Saturday, 14 May 2011

Castaway on Taransay

I've just returned from a wonderful stay on Harris. Bill, an old hill walking friend, and his wife Agnes have built a wonderful house on their croft at Luskentyre. There are sweeping views across the sound to Taransay. Even on cloudy days the waters of Luskentyre bay are all shades of turquoise.

Agnes runs bed and breakfast, and they also have a self catering apartment in a perfect location for anyone who either loves paddling, loves Harris or loves food!
Bill was very keen on a trip to Taransay. Unfortunately the weather was not kind, and Bill is rather a novice paddler. After some initial practice in the bay, we set off across the sound with a fair breeze behind us.

We landed on a delightful beach at Paible, where there are still 3 habitable houses.

One was in use by a shepherd who was living there for several weeks for the lambing season, which is still in full swing. We walked up to a cairn above his fields, and stopped for a chat on the way back down.

Unfortunately the wind had picked up a bit while we were stravaiging about. Bill isn't really used to waves, and this proved a bit of a problem for the return. A few hundred yards out from the shore he had a bit of a mishap. This was rapidly followed by another mishap. The wind was pushing us back to Taransay, and it wasn't long before we were back on the beach, one of us rather wet. A second try at it seemed likely to fail, so we sat down to consider our options.
The island is owned by Angus Mackay, who also is the boatman. It was, however, the Sabbath, and Bill wasn't keen on calling him. We thought about revisiting the shepherd, but were also reluctant to disturb him on a Sunday. We then found that one of the guest houses was open.

I've had worse forced bivouacs!
Taransay was the island featured in the "Castaway" series. Ben Fogle, who made his name during this, had returned to this very house for his honeymoon. Another couple from the series had been married here.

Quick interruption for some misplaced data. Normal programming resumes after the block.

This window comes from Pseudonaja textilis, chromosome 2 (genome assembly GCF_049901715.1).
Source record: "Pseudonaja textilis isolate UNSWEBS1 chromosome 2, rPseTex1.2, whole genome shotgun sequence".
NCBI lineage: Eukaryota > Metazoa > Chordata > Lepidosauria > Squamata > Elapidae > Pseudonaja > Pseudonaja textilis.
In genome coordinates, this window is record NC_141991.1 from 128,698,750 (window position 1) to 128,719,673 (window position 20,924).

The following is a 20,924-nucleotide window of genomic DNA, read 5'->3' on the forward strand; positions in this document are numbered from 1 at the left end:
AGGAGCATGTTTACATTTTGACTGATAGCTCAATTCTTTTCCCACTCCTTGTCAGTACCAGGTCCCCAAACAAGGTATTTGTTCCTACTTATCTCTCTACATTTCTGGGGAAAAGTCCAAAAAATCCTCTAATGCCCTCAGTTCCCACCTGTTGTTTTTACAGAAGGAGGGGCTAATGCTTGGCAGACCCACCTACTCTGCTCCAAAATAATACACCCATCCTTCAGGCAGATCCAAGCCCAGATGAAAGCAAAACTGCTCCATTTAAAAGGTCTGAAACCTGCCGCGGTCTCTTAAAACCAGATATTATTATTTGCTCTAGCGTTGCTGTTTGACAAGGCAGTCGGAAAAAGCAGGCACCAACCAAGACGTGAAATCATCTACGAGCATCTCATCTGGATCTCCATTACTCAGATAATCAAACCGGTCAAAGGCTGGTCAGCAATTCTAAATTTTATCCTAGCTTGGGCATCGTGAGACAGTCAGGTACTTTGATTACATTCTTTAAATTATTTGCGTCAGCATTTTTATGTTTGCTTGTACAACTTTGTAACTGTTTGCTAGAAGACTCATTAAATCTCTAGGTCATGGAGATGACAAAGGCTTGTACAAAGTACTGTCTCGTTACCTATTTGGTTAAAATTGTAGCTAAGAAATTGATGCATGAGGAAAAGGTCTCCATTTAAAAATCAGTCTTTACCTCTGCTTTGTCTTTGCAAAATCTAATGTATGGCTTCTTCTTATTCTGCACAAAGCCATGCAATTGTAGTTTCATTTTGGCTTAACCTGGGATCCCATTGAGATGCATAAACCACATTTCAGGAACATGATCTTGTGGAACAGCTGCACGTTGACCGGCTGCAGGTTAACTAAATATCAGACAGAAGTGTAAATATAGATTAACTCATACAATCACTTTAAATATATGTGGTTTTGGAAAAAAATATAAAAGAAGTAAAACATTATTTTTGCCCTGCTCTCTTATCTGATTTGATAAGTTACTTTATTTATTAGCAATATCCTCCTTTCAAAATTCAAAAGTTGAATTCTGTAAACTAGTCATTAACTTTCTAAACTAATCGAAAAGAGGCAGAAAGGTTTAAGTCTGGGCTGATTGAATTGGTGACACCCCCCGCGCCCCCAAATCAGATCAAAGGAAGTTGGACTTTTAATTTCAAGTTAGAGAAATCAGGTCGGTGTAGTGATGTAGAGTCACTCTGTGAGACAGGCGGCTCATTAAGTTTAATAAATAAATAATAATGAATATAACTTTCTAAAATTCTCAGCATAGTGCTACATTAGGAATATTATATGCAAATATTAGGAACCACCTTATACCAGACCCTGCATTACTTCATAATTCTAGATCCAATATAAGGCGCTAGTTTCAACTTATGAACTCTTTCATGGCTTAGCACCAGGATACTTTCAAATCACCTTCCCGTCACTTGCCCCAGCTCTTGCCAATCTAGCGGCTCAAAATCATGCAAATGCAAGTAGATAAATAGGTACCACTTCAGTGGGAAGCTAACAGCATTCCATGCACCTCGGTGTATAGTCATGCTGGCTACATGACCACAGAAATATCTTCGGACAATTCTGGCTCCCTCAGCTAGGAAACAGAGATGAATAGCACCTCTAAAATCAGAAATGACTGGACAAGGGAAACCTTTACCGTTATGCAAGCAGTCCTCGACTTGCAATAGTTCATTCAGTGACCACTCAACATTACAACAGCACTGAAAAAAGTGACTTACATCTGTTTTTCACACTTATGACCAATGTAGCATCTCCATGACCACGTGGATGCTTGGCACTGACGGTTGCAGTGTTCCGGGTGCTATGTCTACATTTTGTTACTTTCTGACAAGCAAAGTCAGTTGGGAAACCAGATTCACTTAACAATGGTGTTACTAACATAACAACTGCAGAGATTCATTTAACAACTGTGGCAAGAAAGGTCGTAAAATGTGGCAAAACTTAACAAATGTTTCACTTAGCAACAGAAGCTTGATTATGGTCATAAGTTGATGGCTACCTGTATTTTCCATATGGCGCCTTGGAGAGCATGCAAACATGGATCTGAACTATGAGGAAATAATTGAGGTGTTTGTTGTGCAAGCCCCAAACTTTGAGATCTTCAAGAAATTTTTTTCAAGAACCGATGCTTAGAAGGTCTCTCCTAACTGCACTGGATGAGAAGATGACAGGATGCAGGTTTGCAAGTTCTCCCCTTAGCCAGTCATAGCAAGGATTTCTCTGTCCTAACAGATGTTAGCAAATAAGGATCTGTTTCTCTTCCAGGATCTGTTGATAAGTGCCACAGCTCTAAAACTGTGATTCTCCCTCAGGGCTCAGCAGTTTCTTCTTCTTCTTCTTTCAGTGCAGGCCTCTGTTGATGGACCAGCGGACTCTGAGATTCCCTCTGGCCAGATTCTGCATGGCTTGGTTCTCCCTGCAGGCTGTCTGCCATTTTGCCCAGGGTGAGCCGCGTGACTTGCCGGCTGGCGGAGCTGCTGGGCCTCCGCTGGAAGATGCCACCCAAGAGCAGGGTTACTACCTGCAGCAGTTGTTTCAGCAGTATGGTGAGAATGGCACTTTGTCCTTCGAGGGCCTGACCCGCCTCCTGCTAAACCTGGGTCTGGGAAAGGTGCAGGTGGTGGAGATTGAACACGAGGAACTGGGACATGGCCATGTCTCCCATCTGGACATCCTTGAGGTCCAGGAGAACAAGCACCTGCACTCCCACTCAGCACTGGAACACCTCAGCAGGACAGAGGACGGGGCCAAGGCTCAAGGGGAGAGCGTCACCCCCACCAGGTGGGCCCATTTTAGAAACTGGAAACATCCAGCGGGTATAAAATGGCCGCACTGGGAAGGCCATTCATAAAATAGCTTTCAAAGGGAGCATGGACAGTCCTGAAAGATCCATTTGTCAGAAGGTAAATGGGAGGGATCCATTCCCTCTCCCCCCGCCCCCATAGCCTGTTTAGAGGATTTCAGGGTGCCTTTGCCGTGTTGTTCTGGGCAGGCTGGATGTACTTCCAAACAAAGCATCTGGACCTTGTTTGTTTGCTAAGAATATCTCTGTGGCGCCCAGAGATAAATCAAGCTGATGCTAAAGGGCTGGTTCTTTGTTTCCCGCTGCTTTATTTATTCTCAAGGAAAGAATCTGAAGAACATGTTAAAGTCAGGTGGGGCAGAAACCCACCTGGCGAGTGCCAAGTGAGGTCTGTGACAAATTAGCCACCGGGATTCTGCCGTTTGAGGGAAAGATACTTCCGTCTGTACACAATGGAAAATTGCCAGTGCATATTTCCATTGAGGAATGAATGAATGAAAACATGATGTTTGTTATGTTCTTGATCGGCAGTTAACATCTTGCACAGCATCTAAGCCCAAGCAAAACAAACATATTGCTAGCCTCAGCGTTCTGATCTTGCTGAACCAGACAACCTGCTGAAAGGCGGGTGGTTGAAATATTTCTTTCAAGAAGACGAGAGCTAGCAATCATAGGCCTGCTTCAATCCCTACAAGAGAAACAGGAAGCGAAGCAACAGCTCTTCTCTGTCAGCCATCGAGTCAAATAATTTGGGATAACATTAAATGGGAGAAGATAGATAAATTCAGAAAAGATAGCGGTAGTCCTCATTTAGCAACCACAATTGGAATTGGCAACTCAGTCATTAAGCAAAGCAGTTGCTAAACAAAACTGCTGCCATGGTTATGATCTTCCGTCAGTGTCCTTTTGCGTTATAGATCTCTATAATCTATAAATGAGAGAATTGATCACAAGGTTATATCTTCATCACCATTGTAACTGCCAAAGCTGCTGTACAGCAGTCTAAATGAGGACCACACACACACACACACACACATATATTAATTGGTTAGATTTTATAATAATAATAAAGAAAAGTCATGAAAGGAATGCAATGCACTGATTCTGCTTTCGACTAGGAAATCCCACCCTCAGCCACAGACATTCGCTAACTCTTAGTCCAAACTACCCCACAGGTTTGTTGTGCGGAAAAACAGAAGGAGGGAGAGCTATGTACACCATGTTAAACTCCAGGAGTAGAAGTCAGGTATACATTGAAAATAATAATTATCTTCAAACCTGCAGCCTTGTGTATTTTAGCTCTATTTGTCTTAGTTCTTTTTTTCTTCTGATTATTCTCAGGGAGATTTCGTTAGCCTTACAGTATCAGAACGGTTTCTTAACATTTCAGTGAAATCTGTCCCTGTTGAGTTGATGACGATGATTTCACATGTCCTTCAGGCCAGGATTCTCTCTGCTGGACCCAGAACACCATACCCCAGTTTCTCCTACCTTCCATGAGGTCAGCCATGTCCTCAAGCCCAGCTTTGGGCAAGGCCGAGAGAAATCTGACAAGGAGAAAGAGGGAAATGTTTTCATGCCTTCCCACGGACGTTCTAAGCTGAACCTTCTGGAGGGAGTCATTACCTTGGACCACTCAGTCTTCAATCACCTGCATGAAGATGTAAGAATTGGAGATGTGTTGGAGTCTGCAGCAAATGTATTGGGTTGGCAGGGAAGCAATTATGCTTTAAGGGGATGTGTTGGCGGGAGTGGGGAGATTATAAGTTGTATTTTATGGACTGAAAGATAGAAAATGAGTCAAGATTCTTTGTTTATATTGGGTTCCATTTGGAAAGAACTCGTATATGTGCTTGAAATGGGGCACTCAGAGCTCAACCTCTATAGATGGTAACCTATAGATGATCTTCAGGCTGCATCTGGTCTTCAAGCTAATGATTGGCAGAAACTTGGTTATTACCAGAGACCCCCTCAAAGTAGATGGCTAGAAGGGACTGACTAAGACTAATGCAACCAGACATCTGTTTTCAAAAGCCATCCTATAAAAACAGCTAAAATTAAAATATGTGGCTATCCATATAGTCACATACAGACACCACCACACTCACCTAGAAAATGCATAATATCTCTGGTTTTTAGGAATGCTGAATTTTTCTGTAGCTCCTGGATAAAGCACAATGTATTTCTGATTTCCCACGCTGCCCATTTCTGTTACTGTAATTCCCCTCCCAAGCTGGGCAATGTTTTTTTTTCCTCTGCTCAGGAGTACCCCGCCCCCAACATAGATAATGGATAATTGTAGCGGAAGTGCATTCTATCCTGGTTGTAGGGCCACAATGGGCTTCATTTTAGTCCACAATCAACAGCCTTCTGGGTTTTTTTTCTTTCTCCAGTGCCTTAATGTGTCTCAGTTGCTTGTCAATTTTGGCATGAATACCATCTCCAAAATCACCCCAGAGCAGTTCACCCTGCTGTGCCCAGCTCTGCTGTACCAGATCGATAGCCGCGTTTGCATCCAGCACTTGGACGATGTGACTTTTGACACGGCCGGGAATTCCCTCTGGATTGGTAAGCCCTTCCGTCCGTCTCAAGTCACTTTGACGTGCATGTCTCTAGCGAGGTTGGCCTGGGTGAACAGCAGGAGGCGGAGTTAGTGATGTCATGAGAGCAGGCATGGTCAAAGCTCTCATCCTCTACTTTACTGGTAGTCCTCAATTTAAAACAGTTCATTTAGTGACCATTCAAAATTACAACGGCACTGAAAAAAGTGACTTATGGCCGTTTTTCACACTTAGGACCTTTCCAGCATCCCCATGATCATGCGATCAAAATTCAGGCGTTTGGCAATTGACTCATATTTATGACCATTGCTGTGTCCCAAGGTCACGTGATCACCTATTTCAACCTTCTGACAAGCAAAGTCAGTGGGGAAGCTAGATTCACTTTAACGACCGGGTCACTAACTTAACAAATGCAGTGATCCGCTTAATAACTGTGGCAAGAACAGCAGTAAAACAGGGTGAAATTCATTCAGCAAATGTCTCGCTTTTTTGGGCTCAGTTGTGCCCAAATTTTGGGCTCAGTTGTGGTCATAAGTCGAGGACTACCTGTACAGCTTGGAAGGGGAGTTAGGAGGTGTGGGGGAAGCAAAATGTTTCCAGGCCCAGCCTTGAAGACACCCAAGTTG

We occupied ourselves with another walk in the evening light.

We had a very comfortable night, albeit a bit of a hungry one.
In the morning, the wind was up to a good force 6, gusting more. The good news was that Angus was able to come over to pick us up, the bad news was that he wasn't sure if he could take the boats back. Not being keen to abandon ship, I set off to paddle across the sound. This proved hard going- the wind was sufficient to push me backwards at times and the effort was considerable. To cap it all a big fast ship appeared to starboard, and I was worried enough to have to turn away for some time. This lost me about half an hour's hard paddling.
As I reached the beach, Bill came flying past me in a fast RIB, piloted by Angus. He was feeling quite chuffed to be in one piece, as the motorised trip had been considerably more terrifying than the swimming one. It wasn't long before Agnes's postponed breakfast restored us to normal. We spent the afternoon on top of Ceapabhal.

1 comment:

  1. Wow, what an adventure!

    Looks like you made all the right decisions and had a cracking couple of days; terrific light in the pictures too

    Kind regards